People usually make decisions about someone’s trustworthiness based on a series of interactions over time, although one action may lead us to consider someone as ‘untrustworthy’.
The Institute of Leadership & Management published research in 2016 that highlighted how we expect our managers to match their actions to their words and not to have favourites or put their own self-interest above others.
The research also revealed how closely we watch our managers and how we are disappointed when they fall short of our expectations. Building trust frequently takes time but a single incident – when a manager behaves without integrity, goes back on their word or doesn’t support a team member – may very quickly erode that trust. As with many relationships, that trust can be repaired and rebuilt in time. And in situations where trust is low, the main responsibility for rebuilding this trust lies with the manager.
Feeling trusted will certainly contribute to how well you trust your manager. Sometimes, the best way of building a trusting relationship with a member of your team is by asking them how they like to be managed. A conversation that begins: ‘What style of management would help you to do your best work?’ offers useful insights into what they understand trust to be.
Some people don’t mind an element of micro-management, because it provides the opportunity to show what they’ve achieved or offers reassurance if they lack confidence. Others experience micro-management as being ‘checked up on’ and not trusted. If you demonstrate a willingness to adapt your style to what works best for the employee, you’re much more likely to build a trusting relationship than if you just impose what works best for you.
As with new customers, new employees are often a focus of attention. New personnel are included in induction programmes and onboarding activities. Although there is no substitute for getting off to a good start, it’s important to keep checking in with longer-standing employees and asking again what their expectations of you are. Unresolved misunderstandings can reduce trust and may linger for years. A timely conversation might not only immediately improve the situation but also encourage both parties to speak more openly in the future.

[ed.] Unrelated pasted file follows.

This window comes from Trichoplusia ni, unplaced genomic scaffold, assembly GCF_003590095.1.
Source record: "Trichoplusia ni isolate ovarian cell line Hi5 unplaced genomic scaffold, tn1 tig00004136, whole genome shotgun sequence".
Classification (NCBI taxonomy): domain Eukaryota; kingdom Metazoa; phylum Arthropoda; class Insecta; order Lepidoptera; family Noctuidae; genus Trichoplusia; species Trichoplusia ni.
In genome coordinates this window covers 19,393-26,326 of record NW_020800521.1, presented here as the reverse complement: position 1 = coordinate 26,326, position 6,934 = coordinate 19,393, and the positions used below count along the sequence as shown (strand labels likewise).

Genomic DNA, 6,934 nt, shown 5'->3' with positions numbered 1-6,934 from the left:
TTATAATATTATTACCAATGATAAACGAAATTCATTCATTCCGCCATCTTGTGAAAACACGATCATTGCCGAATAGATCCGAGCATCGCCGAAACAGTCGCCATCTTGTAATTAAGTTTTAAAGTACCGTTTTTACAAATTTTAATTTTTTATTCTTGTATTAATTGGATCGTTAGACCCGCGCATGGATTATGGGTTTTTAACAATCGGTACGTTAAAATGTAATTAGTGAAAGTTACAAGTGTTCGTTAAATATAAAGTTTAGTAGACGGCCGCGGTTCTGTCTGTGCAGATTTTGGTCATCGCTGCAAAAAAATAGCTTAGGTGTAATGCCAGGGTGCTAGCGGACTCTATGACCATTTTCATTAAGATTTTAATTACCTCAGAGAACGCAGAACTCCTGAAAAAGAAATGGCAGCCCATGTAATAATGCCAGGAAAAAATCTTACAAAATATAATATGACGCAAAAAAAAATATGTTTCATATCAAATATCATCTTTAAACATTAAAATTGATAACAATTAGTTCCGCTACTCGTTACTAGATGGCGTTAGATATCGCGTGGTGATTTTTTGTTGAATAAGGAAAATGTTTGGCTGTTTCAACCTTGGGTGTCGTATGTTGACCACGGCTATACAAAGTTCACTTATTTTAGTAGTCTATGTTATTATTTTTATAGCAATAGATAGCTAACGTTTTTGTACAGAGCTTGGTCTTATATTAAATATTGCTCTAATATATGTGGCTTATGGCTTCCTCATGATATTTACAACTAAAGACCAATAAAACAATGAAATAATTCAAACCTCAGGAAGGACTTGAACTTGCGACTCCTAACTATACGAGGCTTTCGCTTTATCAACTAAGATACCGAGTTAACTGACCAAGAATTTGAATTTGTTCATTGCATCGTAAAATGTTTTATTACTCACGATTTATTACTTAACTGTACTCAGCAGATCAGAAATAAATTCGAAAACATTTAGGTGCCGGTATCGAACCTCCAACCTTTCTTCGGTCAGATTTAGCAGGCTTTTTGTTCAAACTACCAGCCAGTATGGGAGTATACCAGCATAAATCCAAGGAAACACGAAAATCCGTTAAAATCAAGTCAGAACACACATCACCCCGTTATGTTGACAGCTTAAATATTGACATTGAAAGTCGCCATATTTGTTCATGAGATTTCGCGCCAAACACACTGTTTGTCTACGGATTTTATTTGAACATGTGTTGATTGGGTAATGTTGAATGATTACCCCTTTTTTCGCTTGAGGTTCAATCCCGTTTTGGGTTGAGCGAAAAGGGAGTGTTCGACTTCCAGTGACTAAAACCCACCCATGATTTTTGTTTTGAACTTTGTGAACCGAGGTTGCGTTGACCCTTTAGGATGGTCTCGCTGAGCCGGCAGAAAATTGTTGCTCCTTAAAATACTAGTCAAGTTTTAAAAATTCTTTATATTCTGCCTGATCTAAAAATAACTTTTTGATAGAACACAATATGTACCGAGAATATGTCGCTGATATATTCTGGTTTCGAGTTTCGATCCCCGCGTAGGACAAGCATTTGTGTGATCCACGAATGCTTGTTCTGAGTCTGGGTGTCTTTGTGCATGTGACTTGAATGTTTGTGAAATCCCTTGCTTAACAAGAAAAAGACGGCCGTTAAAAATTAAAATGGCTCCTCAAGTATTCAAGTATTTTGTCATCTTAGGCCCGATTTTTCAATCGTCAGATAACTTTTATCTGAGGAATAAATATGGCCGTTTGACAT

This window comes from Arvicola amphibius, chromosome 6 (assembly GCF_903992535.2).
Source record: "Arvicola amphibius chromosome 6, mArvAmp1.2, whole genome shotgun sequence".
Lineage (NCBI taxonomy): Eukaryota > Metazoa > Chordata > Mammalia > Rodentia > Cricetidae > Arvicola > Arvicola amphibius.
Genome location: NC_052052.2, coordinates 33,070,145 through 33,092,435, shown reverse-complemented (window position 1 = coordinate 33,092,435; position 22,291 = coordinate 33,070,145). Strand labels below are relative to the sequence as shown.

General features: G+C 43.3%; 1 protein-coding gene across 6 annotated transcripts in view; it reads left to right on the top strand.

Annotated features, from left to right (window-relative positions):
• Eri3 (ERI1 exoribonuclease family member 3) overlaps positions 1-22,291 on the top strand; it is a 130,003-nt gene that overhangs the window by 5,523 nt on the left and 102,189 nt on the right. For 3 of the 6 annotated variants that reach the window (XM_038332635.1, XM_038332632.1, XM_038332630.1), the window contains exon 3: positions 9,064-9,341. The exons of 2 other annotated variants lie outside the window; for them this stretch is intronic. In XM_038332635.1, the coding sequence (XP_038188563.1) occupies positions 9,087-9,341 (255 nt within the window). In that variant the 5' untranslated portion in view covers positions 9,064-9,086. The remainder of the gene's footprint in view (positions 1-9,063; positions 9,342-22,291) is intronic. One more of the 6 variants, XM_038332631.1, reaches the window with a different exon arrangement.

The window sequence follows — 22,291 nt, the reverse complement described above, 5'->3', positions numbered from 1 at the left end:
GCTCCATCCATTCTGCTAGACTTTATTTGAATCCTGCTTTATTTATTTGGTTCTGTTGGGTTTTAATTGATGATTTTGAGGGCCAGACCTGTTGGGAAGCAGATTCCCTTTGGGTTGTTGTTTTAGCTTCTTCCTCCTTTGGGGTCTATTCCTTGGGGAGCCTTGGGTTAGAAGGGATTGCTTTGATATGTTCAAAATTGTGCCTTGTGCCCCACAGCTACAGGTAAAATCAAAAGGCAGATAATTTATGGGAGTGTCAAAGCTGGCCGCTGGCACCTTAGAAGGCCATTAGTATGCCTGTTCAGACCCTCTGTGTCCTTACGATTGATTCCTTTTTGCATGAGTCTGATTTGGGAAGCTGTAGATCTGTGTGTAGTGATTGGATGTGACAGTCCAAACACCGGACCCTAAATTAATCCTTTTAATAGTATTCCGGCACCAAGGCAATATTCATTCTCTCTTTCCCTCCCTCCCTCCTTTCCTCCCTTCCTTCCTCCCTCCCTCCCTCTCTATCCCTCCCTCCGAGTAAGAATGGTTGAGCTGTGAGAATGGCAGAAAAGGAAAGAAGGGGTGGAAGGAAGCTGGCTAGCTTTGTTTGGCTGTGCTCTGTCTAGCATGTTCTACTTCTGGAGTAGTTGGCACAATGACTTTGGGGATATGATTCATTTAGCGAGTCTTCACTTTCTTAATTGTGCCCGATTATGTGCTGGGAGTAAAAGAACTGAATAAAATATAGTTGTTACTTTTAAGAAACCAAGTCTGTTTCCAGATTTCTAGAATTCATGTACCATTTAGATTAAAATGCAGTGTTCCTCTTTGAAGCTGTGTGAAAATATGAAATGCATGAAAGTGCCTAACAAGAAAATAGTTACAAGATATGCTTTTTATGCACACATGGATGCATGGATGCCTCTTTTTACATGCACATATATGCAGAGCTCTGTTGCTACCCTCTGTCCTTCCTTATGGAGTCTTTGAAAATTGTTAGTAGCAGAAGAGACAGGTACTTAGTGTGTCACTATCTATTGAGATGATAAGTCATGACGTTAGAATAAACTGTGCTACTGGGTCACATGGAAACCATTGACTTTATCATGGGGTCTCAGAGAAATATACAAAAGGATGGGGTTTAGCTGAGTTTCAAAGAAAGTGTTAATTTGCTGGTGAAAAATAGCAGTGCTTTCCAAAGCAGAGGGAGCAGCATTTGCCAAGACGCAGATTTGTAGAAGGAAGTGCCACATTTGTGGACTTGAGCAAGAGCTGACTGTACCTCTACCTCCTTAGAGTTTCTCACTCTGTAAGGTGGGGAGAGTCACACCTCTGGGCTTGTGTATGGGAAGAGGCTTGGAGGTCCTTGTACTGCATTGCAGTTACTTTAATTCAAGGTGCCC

People’s circumstances and priorities change over time, and they might want something different from their relationship with work as their lives and careers develop. Being interested in those priorities and exploring what you can do as a manager to support changes is a clear signal that you have the interest of the employee at heart. Being able to effect changes, however small, to support new ambitions and offer more flexible working, will demonstrate that you follow up your words with actions – you can be trusted.
Cynicism is often high when trust is low. It takes a degree of courage to challenge negative views that may not have any evidence to support them but, left unchallenged, are a real impediment to creating a more trusting environment. Our research indicated that older employees demonstrate declining levels of trust, and longer working lives mean that more effort is needed to engage and involve them. This group is often denied training and development opportunities, so making them available could revitalise the relationship. Investing in people’s development shows you believe in them and see them as part of the future. Having a shared vision builds trust.
It may be a longer road to rebuild trust than the road you took to the issue that destroyed it in the first place – but showing a genuine willingness to repair broken relationships, talking openly about what a trusting environment means to each individual and gaining an appreciation that ‘being trusted’ and ‘trusting’ mean different things to all of us, is a good place to start.
Kate Cooper is head of research, policy and standards at The Institute of Leadership & Management